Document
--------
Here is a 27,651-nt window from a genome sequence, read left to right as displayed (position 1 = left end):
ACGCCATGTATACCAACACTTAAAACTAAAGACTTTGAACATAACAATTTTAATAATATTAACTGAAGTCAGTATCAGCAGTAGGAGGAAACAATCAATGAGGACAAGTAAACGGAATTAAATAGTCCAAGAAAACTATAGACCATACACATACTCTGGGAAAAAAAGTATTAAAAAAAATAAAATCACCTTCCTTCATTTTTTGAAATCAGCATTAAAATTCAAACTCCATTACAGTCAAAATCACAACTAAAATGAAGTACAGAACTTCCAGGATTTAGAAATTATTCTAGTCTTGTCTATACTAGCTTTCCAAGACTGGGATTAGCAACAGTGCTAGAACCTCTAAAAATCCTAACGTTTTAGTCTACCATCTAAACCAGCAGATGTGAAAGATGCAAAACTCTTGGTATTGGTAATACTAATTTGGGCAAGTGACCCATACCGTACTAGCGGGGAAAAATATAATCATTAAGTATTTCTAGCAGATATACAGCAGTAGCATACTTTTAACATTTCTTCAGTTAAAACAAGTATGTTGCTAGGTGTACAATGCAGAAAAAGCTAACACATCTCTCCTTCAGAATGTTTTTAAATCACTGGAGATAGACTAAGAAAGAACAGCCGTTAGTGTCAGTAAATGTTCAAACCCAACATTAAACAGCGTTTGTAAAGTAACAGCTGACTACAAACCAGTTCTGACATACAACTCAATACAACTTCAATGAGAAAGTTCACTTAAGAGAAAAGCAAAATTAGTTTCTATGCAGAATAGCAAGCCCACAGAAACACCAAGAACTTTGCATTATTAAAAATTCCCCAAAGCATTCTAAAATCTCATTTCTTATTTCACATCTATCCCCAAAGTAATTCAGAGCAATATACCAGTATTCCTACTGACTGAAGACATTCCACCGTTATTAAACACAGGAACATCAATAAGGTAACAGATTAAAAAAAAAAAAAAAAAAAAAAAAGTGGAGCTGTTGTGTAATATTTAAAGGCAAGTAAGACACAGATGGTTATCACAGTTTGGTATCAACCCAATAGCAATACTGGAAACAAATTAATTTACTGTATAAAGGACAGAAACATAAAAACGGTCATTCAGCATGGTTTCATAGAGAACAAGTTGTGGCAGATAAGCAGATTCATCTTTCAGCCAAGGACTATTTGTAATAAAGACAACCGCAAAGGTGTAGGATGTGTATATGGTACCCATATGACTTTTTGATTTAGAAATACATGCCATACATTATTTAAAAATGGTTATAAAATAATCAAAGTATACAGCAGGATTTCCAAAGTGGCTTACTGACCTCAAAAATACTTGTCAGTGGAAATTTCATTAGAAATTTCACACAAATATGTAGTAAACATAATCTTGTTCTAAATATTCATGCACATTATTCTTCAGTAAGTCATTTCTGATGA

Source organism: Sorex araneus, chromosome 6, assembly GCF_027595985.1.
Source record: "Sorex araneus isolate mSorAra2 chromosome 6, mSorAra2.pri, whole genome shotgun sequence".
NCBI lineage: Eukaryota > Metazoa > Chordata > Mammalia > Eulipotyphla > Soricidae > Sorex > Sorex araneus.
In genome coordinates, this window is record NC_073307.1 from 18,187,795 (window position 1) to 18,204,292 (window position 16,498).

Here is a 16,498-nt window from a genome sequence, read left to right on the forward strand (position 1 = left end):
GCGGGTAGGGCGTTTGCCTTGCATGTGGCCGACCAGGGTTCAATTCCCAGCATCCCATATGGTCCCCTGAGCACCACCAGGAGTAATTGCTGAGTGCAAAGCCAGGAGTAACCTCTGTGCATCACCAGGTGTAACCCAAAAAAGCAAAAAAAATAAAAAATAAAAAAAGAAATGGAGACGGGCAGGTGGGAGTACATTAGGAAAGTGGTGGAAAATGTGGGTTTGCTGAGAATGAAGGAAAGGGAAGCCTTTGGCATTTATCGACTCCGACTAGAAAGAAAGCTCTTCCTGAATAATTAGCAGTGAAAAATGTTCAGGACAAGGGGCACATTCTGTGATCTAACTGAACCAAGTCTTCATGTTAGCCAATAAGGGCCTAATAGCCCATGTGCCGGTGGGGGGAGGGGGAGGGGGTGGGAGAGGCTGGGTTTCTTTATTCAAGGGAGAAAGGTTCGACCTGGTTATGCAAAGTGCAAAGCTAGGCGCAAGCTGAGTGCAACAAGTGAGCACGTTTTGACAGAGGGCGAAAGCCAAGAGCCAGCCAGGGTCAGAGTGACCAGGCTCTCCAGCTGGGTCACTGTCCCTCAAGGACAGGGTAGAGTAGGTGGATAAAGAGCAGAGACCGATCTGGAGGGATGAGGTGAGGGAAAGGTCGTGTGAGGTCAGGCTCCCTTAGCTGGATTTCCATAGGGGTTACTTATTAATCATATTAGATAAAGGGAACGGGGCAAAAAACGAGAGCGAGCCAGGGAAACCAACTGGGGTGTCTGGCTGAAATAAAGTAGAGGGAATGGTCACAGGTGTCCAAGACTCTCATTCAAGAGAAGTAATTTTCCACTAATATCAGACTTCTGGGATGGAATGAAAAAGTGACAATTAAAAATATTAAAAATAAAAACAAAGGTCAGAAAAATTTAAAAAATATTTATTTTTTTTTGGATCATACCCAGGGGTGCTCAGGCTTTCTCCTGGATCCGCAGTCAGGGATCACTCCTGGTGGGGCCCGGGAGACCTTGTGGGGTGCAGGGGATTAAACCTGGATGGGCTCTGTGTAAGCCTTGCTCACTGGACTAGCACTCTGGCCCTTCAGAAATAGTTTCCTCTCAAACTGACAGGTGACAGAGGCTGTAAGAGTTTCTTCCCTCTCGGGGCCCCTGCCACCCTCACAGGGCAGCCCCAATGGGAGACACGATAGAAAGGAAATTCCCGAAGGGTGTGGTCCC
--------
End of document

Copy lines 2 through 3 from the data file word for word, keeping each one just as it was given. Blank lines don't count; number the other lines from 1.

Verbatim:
ACGCCATGTATACCAACACTTAAAACTAAAGACTTTGAACATAACAATTTTAATAATATTAACTGAAGTCAGTATCAGCAGTAGGAGGAAACAATCAATGAGGACAAGTAAACGGAATTAAATAGTCCAAGAAAACTATAGACCATACACATACTCTGGGAAAAAAAGTATTAAAAAAAATAAAATCACCTTCCTTCATTTTTTGAAATCAGCATTAAAATTCAAACTCCATTACAGTCAAAATCACAACTAAAATGAAGTACAGAACTTCCAGGATTTAGAAATTATTCTAGTCTTGTCTATACTAGCTTTCCAAGACTGGGATTAGCAACAGTGCTAGAACCTCTAAAAATCCTAACGTTTTAGTCTACCATCTAAACCAGCAGATGTGAAAGATGCAAAACTCTTGGTATTGGTAATACTAATTTGGGCAAGTGACCCATACCGTACTAGCGGGGAAAAATATAATCATTAAGTATTTCTAGCAGATATACAGCAGTAGCATACTTTTAACATTTCTTCAGTTAAAACAAGTATGTTGCTAGGTGTACAATGCAGAAAAAGCTAACACATCTCTCCTTCAGAATGTTTTTAAATCACTGGAGATAGACTAAGAAAGAACAGCCGTTAGTGTCAGTAAATGTTCAAACCCAACATTAAACAGCGTTTGTAAAGTAACAGCTGACTACAAACCAGTTCTGACATACAACTCAATACAACTTCAATGAGAAAGTTCACTTAAGAGAAAAGCAAAATTAGTTTCTATGCAGAATAGCAAGCCCACAGAAACACCAAGAACTTTGCATTATTAAAAATTCCCCAAAGCATTCTAAAATCTCATTTCTTATTTCACATCTATCCCCAAAGTAATTCAGAGCAATATACCAGTATTCCTACTGACTGAAGACATTCCACCGTTATTAAACACAGGAACATCAATAAGGTAACAGATTAAAAAAAAAAAAAAAAAAAAAAAAGTGGAGCTGTTGTGTAATATTTAAAGGCAAGTAAGACACAGATGGTTATCACAGTTTGGTATCAACCCAATAGCAATACTGGAAACAAATTAATTTACTGTATAAAGGACAGAAACATAAAAACGGTCATTCAGCATGGTTTCATAGAGAACAAGTTGTGGCAGATAAGCAGATTCATCTTTCAGCCAAGGACTATTTGTAATAAAGACAACCGCAAAGGTGTAGGATGTGTATATGGTACCCATATGACTTTTTGATTTAGAAATACATGCCATACATTATTTAAAAATGGTTATAAAATAATCAAAGTATACAGCAGGATTTCCAAAGTGGCTTACTGACCTCAAAAATACTTGTCAGTGGAAATTTCATTAGAAATTTCACACAAATATGTAGTAAACATAATCTTGTTCTAAATATTCATGCACATTATTCTTCAGTAAGTCATTTCTGATGA

Source organism: Sorex araneus, chromosome 6, assembly GCF_027595985.1.